Doctor Who has returned to both British and American television screens. As of this writing, oddly enough we are talking about two different actors, but American will catch up next year. Never a Doctor Who fan growing up, I only watched the show because my wife was a fanatic.
But that’s all I’m going to reveal about that.
My favorite episode was The Talons of Weng Chiang. This Doctor Who episode plays out like a Sherlock Holmes mystery, set in England during roughly the same period. The Doctor’s companion is Leela, the wild native girl who wears more clothing in this episode than most others. As a present for my wife, I bought the deluxe two disc DVD version and I must say it was worth the price.
For those who are completely ignorant of Doctor Who, he is a Time Lord who travels willy-nilly through space and time. The show was the longest-running series in British history. That sounds pretty impressive, but you must remember that the second longest running series only has six episodes. (A Simpsons joke, yes, but almost accurate). Over the course of the decades during which this show aired, several different actors played the doctor, none of them bearing any resemblance to one another. This is because Time Lords must periodically regenerate, transforming their looks and personalities.
The most popular of the actors to play the Doctor was Tom Baker, who also played him for the longest time, during the height of the show’s popularity in the 70s. The Talons of Weng Chiang is one of those episodes; indeed, it was voted the best Doctor Who story ever in honor of the 40th anniversary of the show. It’s easy to see why. It features fascinating characters, a Jack the Ripper type plot, and a giant sewer rat. In addition, there is also an early appearance by the diminutive actor Deep Roy, who recent gained fame playing the Oompa Loompas in Charlie and the Chocolate Factory. Here he plays a ventriloquist dummy who is also an assassin.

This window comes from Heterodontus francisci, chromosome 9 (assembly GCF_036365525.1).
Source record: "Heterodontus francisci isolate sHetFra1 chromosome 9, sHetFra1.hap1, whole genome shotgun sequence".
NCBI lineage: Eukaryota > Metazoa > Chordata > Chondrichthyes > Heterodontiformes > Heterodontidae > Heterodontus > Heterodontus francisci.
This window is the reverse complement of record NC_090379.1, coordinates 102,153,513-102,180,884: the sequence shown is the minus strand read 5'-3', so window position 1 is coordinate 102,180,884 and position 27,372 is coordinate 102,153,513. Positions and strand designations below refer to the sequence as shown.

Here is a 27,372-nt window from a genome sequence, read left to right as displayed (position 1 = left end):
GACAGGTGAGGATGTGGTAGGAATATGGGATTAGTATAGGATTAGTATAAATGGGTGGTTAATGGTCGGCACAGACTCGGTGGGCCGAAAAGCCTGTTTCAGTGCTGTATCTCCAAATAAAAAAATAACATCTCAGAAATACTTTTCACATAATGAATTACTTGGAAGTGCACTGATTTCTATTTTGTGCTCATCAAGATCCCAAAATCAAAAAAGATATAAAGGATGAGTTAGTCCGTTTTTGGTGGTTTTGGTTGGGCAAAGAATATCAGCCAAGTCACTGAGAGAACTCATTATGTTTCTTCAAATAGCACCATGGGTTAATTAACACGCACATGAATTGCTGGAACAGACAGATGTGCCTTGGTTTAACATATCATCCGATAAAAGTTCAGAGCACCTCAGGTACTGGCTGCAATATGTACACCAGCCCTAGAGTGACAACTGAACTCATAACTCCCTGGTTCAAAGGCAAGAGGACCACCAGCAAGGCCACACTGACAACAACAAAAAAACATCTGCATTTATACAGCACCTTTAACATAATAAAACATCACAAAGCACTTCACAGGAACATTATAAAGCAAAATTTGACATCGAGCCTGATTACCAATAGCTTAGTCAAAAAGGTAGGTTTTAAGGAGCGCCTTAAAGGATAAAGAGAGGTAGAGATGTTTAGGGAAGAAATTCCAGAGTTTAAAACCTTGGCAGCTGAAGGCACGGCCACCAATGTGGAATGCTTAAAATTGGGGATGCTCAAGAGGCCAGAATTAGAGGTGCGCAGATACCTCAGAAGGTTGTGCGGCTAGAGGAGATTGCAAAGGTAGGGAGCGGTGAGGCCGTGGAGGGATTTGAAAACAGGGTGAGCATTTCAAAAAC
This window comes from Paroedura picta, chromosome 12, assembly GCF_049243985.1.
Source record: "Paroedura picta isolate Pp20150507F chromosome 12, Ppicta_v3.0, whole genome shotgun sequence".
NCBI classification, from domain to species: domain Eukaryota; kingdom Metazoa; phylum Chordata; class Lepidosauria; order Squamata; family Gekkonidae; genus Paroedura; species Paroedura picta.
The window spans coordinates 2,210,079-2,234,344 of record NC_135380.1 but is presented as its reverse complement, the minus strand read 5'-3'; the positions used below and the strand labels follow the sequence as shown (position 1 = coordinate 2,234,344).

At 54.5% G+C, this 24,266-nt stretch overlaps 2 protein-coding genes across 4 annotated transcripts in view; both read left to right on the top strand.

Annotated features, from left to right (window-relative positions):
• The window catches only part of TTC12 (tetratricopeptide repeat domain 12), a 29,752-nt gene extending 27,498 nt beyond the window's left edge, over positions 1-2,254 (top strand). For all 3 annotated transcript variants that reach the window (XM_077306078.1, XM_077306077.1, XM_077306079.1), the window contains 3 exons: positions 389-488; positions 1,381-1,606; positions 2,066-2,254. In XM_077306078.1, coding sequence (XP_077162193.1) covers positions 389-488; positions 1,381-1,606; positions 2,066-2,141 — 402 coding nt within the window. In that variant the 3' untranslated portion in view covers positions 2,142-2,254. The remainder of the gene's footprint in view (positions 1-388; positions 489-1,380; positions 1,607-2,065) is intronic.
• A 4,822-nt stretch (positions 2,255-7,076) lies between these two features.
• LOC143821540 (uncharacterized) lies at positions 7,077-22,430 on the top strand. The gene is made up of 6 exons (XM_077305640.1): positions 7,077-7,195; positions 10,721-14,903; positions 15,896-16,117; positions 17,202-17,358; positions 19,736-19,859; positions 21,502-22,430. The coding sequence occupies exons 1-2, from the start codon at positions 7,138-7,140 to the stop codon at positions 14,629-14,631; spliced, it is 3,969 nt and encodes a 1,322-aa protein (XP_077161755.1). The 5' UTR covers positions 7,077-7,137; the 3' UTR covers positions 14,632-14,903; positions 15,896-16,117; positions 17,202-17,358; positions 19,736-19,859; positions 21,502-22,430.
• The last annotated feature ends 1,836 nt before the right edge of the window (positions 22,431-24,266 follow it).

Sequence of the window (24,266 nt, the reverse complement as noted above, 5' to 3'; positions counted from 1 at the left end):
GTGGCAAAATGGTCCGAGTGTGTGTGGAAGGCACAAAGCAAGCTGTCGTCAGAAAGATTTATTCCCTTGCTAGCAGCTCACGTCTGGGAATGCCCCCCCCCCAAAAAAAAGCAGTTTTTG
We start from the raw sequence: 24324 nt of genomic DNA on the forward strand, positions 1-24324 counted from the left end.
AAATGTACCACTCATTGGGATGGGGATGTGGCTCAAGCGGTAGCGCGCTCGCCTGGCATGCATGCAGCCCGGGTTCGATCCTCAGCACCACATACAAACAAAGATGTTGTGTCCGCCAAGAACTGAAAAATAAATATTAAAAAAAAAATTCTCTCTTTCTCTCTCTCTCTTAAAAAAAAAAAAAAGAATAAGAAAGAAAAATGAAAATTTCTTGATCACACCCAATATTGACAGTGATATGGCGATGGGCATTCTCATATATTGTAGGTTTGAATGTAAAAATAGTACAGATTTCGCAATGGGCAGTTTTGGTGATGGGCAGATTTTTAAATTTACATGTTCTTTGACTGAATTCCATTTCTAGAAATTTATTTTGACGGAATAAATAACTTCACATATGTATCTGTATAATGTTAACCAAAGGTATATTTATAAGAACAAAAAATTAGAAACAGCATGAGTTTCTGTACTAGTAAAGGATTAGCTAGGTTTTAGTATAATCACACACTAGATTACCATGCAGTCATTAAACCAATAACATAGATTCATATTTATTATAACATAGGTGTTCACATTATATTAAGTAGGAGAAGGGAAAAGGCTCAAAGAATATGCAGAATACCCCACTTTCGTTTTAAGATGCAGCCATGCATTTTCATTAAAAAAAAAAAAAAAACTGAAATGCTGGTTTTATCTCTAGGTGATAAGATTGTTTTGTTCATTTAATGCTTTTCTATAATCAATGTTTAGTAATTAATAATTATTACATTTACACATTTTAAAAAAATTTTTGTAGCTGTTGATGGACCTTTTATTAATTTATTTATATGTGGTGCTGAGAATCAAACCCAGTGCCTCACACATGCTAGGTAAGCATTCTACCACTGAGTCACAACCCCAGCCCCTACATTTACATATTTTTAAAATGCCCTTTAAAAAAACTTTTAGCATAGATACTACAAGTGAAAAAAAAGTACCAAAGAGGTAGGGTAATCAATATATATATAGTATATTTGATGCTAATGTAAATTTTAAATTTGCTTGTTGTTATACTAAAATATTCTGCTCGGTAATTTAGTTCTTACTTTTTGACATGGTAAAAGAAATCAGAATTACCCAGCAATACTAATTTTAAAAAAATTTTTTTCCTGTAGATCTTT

The story is chock full of memorable moments. My favorite involves a magic act in which the Doctor disappears and the Chinese magician exclaims: “The bird has flown. One of us is yellow.” Racist? Yeah, maybe slightly, but not in any mean way and, besides, it’s funny. My wife really enjoys the “diversion” created during the climax with the giant dragon and Deep Roy’s ray gun. This diversion is guaranteed to capture the attention of someone trying to kill you; try it yourself.
Equally entertaining are the scenes in the sewer with the enormous rat. It is this kind of special effect that earned the show it’s heartfelt appreciation by fans. And as cheesy as it may be, it’s still more believable than the dinosaurs in the recent King Kong remake. The scene where Leela makes her escape through the window is another high point.
Originally aired as half hour episodes, there is a cliffhanger ending very twenty-five minutes or so. The best way to watch this is by re-enacting how it was originally presented. Watch an episode and then come back to it the next night. Of course, you can watch it straight through but you don’t get the chance to build up the suspense by doing that.
Getting back to the concerns about racism: John Bennett, an Englishman, plays the magician Li H’sen Chang under heavy Chinese makeup. Would it have been better to have cast an actual Chinese actor? Perhaps, but Bennett is so incredibly good, I can’t imagine anyone doing better, Chinese or not. His Chang is by turns frightening, funny, and pathetic. Equally terrific are the comedic relief provided by Trevor Baxter and Christopher Benjamin. Playing, respectively, the manager of the theater where Chang performs his magic act and a professor who get involved in helping out the Doctor as he uncovers the real evil behind Chang. Baxter and Benjamin were so good together, despite not actually appearing onscreen together until the story was well over half over, that there was some talk of spinning them off into their own series. It’s unfortunate this never came to fruition, though as Fonzie and Urkel proved, sometimes leaving the audience wanting more is the wiser path.